The Consolidated B-24D Liberator was a four-engine long-range heavy bomber. It had a high “shoulder-mounted” wing, twin vertical fin/rudders, and retractable landing gear. The bomber was operated by a flight crew of two pilots, bombardier, navigator, radio operator, flight engineer and four gunners. It was 66 feet, 4 inches (20.218 meters) long, with a wingspan of 110 feet, 0 inches (33.528 meters), and overall height of 17 feet, 11 inches (5.461 meters). The airplane had an empty weight of 32,605 pounds (14,789 kilograms), and maximum takeoff weight of 64,000 pounds (29,030 kilograms).

This Consolidated B-24 Liberator, B-24D-5-CO 41-23819, is similar to the Lady Be Good. (U.S. Air Force)

The B-24D was powered by four air-cooled, turbosupercharged, 1,829.389-cubic-inch-displacement (29.978 liters) Pratt & Whitney Twin Wasp TSC4-G (R-1830-43) two-row, fourteen-cylinder radial engines. The R-1830-43 had a compression ratio of 6.7:1 and required 100-octane aviation gasoline. The turbocharger was limited to 21,300 r.p.m. The engine’s Normal Power rating was 1,040 horsepower at 2,550 r.p.m. at Sea Level, and 1,100 horsepower at 2,550 r.p.m. from 6,200 to 25,000 feet (1,890 –7,620 meters). Takeoff Power was 1,200 horsepower at 2,700 r.p.m. This was also its Military Power rating, which it could maintain to 23,400 feet (7,132 meters). The R-1830-43 drove three-bladed Hamilton Standard constant-speed, full-feathering propellers through a 16:9 gear reduction. The engine was 3 feet, 10.56 inches (1.183 meters) in diameter, 5 feet, 2.59 inches (1.590 meters) long and weighed 1,500 pounds (680 kilograms).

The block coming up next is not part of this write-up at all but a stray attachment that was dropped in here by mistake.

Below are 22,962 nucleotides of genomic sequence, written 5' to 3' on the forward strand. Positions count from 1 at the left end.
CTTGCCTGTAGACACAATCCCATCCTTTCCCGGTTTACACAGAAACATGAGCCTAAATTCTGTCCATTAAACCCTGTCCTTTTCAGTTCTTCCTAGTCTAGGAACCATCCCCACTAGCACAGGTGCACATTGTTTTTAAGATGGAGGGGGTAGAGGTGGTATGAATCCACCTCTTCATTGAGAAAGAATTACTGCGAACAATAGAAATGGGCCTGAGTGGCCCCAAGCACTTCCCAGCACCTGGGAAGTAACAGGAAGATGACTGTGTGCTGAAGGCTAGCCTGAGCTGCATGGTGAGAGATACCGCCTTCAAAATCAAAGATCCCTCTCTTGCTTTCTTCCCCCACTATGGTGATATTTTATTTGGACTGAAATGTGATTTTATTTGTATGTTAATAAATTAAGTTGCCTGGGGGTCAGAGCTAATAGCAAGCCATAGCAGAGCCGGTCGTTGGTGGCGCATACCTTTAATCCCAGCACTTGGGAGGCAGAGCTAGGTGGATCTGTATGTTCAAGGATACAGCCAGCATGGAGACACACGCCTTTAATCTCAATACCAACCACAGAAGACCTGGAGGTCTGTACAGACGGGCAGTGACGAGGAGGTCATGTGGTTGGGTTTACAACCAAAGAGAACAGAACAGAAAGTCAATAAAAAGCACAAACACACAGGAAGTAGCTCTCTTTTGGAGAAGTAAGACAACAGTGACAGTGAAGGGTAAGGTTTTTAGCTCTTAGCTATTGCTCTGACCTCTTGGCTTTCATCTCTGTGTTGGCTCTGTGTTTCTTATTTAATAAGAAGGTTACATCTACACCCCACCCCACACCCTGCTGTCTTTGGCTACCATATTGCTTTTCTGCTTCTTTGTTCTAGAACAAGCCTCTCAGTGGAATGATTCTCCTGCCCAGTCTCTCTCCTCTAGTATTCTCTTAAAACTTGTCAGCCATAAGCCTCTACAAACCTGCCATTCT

The B-24D had a maximum true airspeed of 307 miles per hour (494 kilometers per hour) at 25,000 feet (7,620 meters) with Military Power. The service ceiling was 34,000 feet (10,363 meters) when lightly loaded, and it could reach that altitude in 40 minutes, 6 seconds. Its maximum range was 2,380 miles (3,830 kilometers) at 210 miles per hour (338 kilometers per hour).

Various combinations of Browning AN-M2 .50-caliber machine guns were installed for defense. The standard arrangement was 1 in the nose, 2 in a power-operated dorsal turret, two at the waist, 1 in a ventral position and 2 in the tail turret. (In later models, a ball turret similar to that of the B-17, replaced the ventral gun.)

The B-24D could carry eight 1,100 pound (499 kilogram) bombs in the bomb bay, or one 4,000 pound (1,814 kilogram) bomb in an external rack under each wing.

The B-24 was the most produced bomber in history, with a total of 18,482 airplanes built by Consolidated at San Diego, California, and Fort Worth, Texas; North American at Dallas, Texas; Douglas at Tulsa, Oklahoma; and Ford at Willow Run, Michigan. 2,378 of these were B-24Ds. Ford built 6,972 B-24s, and produced kits for another 1,893 to be assembled by the other manufacturers.

This Consolidated B-24D-160-CO Liberator, 42-72843, “Strawberry Bitch,” at the National Museum of the United States Air Force, Wright-Patterson Air Force Base, Ohio, painted in desert camouflage, is very similar in appearance to the “Lady be Good.”

© 2018, Bryan R. Swopes